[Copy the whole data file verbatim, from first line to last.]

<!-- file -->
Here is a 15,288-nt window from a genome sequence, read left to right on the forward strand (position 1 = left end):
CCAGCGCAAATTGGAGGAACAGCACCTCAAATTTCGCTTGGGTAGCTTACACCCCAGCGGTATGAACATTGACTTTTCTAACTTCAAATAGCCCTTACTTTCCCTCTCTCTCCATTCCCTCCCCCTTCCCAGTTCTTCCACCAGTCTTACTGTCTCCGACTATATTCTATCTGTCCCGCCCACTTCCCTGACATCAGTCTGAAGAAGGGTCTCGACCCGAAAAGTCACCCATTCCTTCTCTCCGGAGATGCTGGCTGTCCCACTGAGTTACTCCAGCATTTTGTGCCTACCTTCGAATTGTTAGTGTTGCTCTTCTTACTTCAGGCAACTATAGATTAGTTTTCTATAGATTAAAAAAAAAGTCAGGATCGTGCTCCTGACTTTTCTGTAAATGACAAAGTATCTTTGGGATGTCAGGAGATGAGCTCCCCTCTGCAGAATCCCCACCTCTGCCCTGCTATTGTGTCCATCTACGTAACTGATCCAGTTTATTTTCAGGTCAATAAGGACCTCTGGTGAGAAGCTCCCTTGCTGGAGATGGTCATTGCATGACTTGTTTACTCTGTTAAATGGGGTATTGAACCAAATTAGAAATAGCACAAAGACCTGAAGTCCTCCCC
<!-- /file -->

Here is a 15,288-nt window from a genome sequence, read left to right on the forward strand (position 1 = left end):
CCAGCGCAAATTGGAGGAACAGCACCTCAAATTTCGCTTGGGTAGCTTACACCCCAGCGGTATGAACATTGACTTTTCTAACTTCAAATAGCCCTTACTTTCCCTCTCTCTCCATTCCCTCCCCCTTCCCAGTTCTTCCACCAGTCTTACTGTCTCCGACTATATTCTATCTGTCCCGCCCACTTCCCTGACATCAGTCTGAAGAAGGGTCTCGACCCGAAAAGTCACCCATTCCTTCTCTCCGGAGATGCTGGCTGTCCCACTGAGTTACTCCAGCATTTTGTGCCTACCTTCGAATTGTTAGTGTTGCTCTTCTTACTTCAGGCAACTATAGATTAGTTTTCTATAGATTAAAAAAAAAGTCAGGATCGTGCTCCTGACTTTTCTGTAAATGACAAAGTATCTTTGGGATGTCAGGAGATGAGCTCCCCTCTGCAGAATCCCCACCTCTGCCCTGCTATTGTGTCCATCTACGTAACTGATCCAGTTTATTTTCAGGTCAATAAGGACCTCTGGTGAGAAGCTCCCTTGCTGGAGATGGTCATTGCATGACTTGTTTACTCTGTTAAATGGGGTATTGAACCAAATTAGAAATAGCACAAAGACCTGAAGTCCTCCCC